Roadside bomb blasts change everything for two soldiers and their families back home. Fourth of a seven-part series on the longest deployment of the Iraq war.
In that dreadful December, every day brought bloodshed, every week hundreds of attacks on Americans and Iraqis.
Car bombings. Drive-by shootings. Kidnappings. Torture. Bullet-riddled bodies. Sectarian fighting. It was a horrible end to a horrible year in the Iraq war.
And for two young soldiers, December 2006 was the month that changed everything, forever.
The sky was clear on Dec. 2 when Sgt. John Kriesel's armored Humvee rolled out to check a report of suspicious activity: people digging on a dirt road near Fallujah.
His Humvee was turning a corner when the left front tire ran over something. Riding shotgun in the vehicle, Kriesel heard a metallic plink -- like a rock striking a 55-gallon drum.
The Humvee flew into the air, its doors blowing open, the gunner shooting out of the turret like a Roman candle before the vehicle crashed down on its side.
Kriesel's helmet and glasses flew off as he was thrown to the ground. Rocks rained down in a concrete storm, and Kriesel heard the screeching of twisted metal, then moans, groans, screams.
Strangely, he was calm. He saw the underside of the Humvee; the axle was blown off.
Then he looked down.
His left leg was nearly severed, still tucked in his pants leg, hanging by a piece of skin. His left thigh was split open like a baked potato, with a bone jutting out and blood oozing.
His right leg, from about six inches below the knee, was badly mangled, as if it had gotten stuck in a wood chipper.
"I'm going to die," he told himself. "This is how it ends."
Sgt. Kriesel, the eternal optimist, had lost faith.
He tried to get up, but it was useless. The bones of his lower left arm were broken; the arm flapped like a door off its hinge. Kriesel, who had trained to be a paramedic, was clear-minded enough to brace his arm to his chest, hoping to avoid nerve damage.
His right biceps had burst; they were peppered with shrapnel. A bracelet in honor of a fallen soldier sliced his right wrist down to the bone.
Kriesel closed his eyes. He couldn't bear to see more.
"Help me! I need help," Kriesel cried.
"Stay still," said Sgt. Adam Gallant, who had jumped out of the Bradley ahead of him and had run back. Gallant did a quick assessment. One soldier was dead, another trapped and likely gone. Two others were walking. Kriesel was top priority.
"Kries," he said, "I'm not going to lie to you, man. Your legs are real bad."
But he tried to comfort him, too.
"You're going to be OK," he said. "We're going to take care of you."
Gallant and another soldier wrapped tourniquets on Kriesel's legs. They propped him up on stacked boxes of MREs so blood would flow to his organs. No one knew it then, but beneath his armor the force of the 200-pound bomb had ripped open his abdomen, and his intestines were exposed.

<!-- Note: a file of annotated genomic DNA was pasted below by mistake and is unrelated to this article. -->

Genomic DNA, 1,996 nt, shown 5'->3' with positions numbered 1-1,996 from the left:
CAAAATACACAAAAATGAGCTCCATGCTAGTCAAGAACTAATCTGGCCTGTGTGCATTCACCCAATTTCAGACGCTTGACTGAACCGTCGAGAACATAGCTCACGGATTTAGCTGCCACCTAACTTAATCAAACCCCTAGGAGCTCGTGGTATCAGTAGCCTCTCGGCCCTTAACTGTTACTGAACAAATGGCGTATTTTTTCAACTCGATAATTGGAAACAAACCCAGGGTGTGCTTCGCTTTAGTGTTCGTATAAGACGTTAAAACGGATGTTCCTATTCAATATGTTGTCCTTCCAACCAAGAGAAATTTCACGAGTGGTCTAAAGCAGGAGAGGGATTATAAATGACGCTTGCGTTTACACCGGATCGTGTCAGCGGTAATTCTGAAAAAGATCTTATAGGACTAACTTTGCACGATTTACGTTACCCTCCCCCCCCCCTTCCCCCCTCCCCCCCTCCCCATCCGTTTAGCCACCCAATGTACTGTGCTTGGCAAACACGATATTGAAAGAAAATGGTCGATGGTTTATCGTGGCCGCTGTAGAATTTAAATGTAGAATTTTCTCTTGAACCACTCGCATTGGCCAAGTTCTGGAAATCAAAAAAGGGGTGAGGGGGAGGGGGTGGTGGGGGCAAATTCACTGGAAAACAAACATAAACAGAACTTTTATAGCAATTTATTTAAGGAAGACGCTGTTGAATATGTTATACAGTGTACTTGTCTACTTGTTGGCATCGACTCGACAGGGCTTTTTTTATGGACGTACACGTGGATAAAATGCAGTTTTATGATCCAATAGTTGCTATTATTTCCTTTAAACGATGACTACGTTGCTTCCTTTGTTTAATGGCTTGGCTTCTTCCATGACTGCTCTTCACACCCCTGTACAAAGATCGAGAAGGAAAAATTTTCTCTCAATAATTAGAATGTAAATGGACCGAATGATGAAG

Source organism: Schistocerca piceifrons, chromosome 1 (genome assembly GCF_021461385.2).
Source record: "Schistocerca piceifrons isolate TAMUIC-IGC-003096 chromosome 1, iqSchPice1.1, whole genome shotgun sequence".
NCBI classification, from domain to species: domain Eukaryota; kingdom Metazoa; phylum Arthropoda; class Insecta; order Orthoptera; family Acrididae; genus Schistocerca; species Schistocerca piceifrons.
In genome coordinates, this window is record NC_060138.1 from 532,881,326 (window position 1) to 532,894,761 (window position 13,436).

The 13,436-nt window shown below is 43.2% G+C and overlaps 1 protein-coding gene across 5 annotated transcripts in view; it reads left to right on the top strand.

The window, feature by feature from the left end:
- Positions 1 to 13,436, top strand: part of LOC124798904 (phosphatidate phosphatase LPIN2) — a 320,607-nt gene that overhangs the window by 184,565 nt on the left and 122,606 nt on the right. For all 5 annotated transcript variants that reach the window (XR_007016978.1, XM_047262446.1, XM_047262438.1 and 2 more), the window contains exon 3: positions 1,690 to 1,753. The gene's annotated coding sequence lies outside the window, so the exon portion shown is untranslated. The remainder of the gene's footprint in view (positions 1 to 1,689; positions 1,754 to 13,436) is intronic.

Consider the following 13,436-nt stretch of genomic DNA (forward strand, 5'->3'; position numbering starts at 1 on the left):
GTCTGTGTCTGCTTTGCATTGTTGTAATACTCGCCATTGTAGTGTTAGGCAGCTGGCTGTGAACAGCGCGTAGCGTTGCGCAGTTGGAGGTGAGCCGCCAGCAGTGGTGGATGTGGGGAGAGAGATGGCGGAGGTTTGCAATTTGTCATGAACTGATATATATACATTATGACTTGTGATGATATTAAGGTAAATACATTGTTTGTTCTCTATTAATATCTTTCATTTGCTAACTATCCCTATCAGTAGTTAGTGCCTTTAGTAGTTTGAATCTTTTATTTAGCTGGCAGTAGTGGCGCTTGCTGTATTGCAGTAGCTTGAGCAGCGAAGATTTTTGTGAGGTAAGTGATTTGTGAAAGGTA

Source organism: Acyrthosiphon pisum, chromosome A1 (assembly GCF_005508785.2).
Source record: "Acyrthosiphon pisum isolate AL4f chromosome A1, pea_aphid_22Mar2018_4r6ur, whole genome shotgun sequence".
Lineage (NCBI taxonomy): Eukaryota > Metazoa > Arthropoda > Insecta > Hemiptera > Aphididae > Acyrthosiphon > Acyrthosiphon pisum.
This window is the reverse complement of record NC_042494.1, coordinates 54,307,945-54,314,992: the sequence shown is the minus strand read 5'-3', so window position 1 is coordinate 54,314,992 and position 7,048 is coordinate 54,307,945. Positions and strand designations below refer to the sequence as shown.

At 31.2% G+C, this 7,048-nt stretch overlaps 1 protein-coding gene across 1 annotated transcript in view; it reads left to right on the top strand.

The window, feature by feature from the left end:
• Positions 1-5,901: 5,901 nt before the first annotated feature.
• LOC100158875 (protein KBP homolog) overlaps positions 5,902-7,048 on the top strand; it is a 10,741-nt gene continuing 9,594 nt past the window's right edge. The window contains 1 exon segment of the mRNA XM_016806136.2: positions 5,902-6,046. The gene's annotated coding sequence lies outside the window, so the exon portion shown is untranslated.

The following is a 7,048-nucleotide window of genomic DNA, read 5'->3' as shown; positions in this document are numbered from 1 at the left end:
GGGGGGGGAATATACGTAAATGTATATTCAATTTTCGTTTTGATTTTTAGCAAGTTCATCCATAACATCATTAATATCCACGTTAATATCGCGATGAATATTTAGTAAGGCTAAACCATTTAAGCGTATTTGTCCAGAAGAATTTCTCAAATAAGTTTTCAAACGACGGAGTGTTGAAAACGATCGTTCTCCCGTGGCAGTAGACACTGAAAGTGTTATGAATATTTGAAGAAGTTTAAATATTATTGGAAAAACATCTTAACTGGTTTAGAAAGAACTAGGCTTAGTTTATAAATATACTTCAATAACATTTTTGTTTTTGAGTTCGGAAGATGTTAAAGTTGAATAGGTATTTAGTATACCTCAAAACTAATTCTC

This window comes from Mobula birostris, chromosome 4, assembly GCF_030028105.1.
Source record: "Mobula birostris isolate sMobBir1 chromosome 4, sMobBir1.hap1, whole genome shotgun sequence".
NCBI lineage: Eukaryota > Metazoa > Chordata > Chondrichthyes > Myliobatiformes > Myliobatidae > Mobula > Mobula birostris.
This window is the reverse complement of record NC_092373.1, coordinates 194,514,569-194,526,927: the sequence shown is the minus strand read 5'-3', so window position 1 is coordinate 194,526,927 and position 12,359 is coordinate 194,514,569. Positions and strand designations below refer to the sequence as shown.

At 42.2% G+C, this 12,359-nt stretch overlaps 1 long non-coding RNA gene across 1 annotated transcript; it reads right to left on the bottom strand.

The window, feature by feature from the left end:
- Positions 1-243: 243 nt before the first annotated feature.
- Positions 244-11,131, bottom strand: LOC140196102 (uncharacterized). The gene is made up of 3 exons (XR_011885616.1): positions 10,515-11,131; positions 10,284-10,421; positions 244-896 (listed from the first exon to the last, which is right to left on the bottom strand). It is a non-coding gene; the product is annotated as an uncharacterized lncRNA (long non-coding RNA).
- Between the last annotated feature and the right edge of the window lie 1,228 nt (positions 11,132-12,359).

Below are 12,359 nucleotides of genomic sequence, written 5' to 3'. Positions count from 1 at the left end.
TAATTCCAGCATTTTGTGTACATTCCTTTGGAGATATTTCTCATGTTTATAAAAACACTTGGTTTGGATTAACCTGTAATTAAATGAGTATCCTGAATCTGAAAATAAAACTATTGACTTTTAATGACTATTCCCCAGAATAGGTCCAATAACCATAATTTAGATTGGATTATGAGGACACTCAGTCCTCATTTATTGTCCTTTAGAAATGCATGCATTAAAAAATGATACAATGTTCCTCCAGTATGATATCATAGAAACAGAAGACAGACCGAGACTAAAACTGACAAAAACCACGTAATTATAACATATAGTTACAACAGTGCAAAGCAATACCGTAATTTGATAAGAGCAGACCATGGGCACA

Kriesel closed his eyes. It was almost like the movies: His life really was flashing before his eyes. He thought of Little League back in Minnesota, his elementary school days ...
Then he felt someone shaking his shoulder.
"Keep your eyes open," he heard. He didn't want to.
He thought of his wife, Katie.
His gunner sat by his side to keep him awake. But the blast had left him with a concussion, and he kept asking Kriesel the same questions:
What's your wife's name?
Your kids' names?
What state do you live in?
Kriesel answered over and over, until he lost patience.
"Leave me alone!" he snapped. "Let me die."
The soldiers needed to move Kriesel so they could tip the Humvee wreckage and remove another soldier trapped beneath it.
"I ain't going to lie to you, buddy," Gallant said. "This is really going to suck."
"What could suck worse?" Kriesel said. "Just go! Let's do it."
As they picked him up, Kriesel's nearly detached leg flopped onto his chest. He howled in pain. No one knew then that his pelvis was shattered.
He was getting cold. Again, he felt sure he was going to die.
"Tell Katie I love her," he implored.
"Shut up, you're going to tell her yourself," Gallant said.
When a young medic arrived, he administered morphine, and Kriesel was loaded onto a chopper. The drug was kicking in. But he managed to give his Social Security number.
Then he closed his eyes again.
At the hospital at the Al Taqaddum Air Base, six surgeons worked on Kriesel as a chaplain stood by in a corner. Once Kriesel was stabilized for transfer to another hospital in Iraq and then to Germany, the doctors placed him in a "hot pocket" -- a heated nylon bag from which only a breathing tube was visible.
Some of those who saw him wheeled by felt sure he was dead.
A doctor tried to reassure them. His heart is still beating, he said. He's still alive.
It was almost midnight in Minnesota, and Katie Kriesel was asleep when the phone rang.
"Katie, I need you to sit up," her mother-in-law said.
John must be dead, she thought.
He wasn't, but the news was grim: John had lost both his legs, one above the knee, the other below.
Katie Kriesel started crying. She called her mother, who lived about a mile away, but she was so choked up, her mother thought something had happened to the boys. She was getting dressed, she said; she'd be right over.